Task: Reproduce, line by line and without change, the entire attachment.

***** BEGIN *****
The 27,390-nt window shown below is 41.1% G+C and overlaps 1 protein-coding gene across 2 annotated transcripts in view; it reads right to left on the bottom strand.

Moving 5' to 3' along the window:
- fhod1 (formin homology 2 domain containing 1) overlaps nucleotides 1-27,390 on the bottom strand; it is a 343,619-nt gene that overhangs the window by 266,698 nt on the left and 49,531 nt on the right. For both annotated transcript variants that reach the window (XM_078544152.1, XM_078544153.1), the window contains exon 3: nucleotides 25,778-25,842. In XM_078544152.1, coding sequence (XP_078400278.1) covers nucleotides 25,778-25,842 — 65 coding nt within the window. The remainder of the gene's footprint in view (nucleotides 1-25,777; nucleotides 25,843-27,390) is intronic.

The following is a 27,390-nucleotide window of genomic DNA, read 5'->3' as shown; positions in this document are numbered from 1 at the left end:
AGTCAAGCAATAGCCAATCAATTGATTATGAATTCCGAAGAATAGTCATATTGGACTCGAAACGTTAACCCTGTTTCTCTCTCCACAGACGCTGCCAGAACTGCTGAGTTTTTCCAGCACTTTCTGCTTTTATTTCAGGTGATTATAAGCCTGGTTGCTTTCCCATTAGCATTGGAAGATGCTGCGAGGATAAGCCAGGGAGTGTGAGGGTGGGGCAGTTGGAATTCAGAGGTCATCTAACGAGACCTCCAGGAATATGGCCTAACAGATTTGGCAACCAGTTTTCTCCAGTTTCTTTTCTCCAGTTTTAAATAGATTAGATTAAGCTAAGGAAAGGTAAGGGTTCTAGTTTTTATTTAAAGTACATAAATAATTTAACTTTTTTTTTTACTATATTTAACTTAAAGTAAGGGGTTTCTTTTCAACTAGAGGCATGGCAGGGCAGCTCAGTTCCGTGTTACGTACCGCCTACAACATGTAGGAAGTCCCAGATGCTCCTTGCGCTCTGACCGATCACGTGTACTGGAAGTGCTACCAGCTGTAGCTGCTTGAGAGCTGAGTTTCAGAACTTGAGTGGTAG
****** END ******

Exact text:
The 27,390-nt window shown below is 41.1% G+C and overlaps 1 protein-coding gene across 2 annotated transcripts in view; it reads right to left on the bottom strand.

Moving 5' to 3' along the window:
- fhod1 (formin homology 2 domain containing 1) overlaps nucleotides 1-27,390 on the bottom strand; it is a 343,619-nt gene that overhangs the window by 266,698 nt on the left and 49,531 nt on the right. For both annotated transcript variants that reach the window (XM_078544152.1, XM_078544153.1), the window contains exon 3: nucleotides 25,778-25,842. In XM_078544152.1, coding sequence (XP_078400278.1) covers nucleotides 25,778-25,842 — 65 coding nt within the window. The remainder of the gene's footprint in view (nucleotides 1-25,777; nucleotides 25,843-27,390) is intronic.

The following is a 27,390-nucleotide window of genomic DNA, read 5'->3' as shown; positions in this document are numbered from 1 at the left end:
AGTCAAGCAATAGCCAATCAATTGATTATGAATTCCGAAGAATAGTCATATTGGACTCGAAACGTTAACCCTGTTTCTCTCTCCACAGACGCTGCCAGAACTGCTGAGTTTTTCCAGCACTTTCTGCTTTTATTTCAGGTGATTATAAGCCTGGTTGCTTTCCCATTAGCATTGGAAGATGCTGCGAGGATAAGCCAGGGAGTGTGAGGGTGGGGCAGTTGGAATTCAGAGGTCATCTAACGAGACCTCCAGGAATATGGCCTAACAGATTTGGCAACCAGTTTTCTCCAGTTTCTTTTCTCCAGTTTTAAATAGATTAGATTAAGCTAAGGAAAGGTAAGGGTTCTAGTTTTTATTTAAAGTACATAAATAATTTAACTTTTTTTTTTACTATATTTAACTTAAAGTAAGGGGTTTCTTTTCAACTAGAGGCATGGCAGGGCAGCTCAGTTCCGTGTTACGTACCGCCTACAACATGTAGGAAGTCCCAGATGCTCCTTGCGCTCTGACCGATCACGTGTACTGGAAGTGCTACCAGCTGTAGCTGCTTGAGAGCTGAGTTTCAGAACTTGAGTGGTAG